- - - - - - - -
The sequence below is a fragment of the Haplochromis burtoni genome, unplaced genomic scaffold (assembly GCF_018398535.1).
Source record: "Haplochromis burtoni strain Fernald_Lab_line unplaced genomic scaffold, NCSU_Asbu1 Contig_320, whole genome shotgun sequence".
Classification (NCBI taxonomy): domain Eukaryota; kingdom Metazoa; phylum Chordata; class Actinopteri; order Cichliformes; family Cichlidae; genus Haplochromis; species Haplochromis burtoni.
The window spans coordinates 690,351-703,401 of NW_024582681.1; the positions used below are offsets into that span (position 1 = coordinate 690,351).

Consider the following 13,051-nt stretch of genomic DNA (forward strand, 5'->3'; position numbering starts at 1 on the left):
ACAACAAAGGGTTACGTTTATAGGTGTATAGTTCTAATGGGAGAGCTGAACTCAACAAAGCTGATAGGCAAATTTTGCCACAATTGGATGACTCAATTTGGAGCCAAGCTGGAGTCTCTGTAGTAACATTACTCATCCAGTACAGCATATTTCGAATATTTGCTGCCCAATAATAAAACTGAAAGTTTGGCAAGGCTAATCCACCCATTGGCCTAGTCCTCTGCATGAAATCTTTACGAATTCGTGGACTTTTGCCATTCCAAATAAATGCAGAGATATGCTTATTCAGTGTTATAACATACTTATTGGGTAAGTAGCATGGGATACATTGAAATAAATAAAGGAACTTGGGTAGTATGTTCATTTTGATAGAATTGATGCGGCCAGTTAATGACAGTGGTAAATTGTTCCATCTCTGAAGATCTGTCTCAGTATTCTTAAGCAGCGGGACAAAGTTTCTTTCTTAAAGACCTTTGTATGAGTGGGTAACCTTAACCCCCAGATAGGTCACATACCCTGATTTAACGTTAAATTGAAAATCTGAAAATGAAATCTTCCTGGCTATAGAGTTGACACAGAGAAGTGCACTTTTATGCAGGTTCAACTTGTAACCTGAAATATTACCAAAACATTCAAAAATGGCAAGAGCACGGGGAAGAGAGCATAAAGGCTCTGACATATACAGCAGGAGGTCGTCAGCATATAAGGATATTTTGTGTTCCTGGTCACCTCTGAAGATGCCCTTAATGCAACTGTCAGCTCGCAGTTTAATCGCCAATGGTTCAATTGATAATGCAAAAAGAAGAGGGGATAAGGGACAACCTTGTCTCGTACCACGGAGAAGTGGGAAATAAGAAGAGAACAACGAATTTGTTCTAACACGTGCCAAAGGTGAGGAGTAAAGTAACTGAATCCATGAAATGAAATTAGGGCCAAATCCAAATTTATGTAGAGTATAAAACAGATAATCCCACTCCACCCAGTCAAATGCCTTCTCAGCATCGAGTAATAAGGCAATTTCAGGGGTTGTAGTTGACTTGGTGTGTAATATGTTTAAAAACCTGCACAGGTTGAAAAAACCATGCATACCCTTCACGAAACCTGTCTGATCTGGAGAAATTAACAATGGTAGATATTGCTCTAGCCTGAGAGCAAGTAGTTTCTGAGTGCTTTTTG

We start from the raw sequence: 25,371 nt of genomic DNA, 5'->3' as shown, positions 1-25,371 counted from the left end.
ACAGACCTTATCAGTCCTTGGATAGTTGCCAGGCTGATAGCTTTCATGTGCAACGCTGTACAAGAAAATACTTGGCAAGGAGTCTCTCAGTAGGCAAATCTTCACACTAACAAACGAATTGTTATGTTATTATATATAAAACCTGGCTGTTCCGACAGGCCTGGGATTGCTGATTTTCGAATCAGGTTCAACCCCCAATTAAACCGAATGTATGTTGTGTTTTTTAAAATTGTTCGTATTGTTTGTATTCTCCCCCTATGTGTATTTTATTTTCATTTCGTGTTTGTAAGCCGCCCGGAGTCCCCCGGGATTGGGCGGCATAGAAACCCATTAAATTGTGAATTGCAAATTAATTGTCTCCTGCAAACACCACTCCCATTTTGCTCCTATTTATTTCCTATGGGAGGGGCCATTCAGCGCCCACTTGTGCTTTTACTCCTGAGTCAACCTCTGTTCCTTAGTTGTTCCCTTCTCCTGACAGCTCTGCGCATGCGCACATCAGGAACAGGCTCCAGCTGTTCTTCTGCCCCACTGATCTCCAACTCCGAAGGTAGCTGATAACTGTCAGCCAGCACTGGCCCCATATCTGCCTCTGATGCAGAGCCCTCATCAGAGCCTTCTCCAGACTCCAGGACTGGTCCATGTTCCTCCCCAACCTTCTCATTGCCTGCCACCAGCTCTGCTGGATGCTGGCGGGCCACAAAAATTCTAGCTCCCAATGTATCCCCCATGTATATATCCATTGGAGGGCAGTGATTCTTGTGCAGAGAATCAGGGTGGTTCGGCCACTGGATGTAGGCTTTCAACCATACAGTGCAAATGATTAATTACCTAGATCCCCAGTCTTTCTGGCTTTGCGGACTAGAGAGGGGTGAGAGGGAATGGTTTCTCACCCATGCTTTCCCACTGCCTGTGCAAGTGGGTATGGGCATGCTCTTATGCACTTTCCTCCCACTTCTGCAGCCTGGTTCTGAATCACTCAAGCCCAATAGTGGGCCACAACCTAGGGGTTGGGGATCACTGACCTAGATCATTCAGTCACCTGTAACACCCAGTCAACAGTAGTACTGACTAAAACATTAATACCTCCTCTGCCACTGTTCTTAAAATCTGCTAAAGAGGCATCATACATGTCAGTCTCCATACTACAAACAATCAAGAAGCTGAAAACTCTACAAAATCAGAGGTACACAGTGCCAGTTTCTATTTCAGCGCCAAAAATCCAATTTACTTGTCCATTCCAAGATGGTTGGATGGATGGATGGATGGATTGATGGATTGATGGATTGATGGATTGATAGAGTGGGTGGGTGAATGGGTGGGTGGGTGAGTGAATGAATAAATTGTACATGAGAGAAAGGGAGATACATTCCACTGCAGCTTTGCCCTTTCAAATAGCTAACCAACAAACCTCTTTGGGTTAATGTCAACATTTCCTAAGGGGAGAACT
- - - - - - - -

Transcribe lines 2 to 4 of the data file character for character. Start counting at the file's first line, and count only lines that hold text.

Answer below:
Source record: "Haplochromis burtoni strain Fernald_Lab_line unplaced genomic scaffold, NCSU_Asbu1 Contig_320, whole genome shotgun sequence".
Classification (NCBI taxonomy): domain Eukaryota; kingdom Metazoa; phylum Chordata; class Actinopteri; order Cichliformes; family Cichlidae; genus Haplochromis; species Haplochromis burtoni.
The window spans coordinates 690,351-703,401 of NW_024582681.1; the positions used below are offsets into that span (position 1 = coordinate 690,351).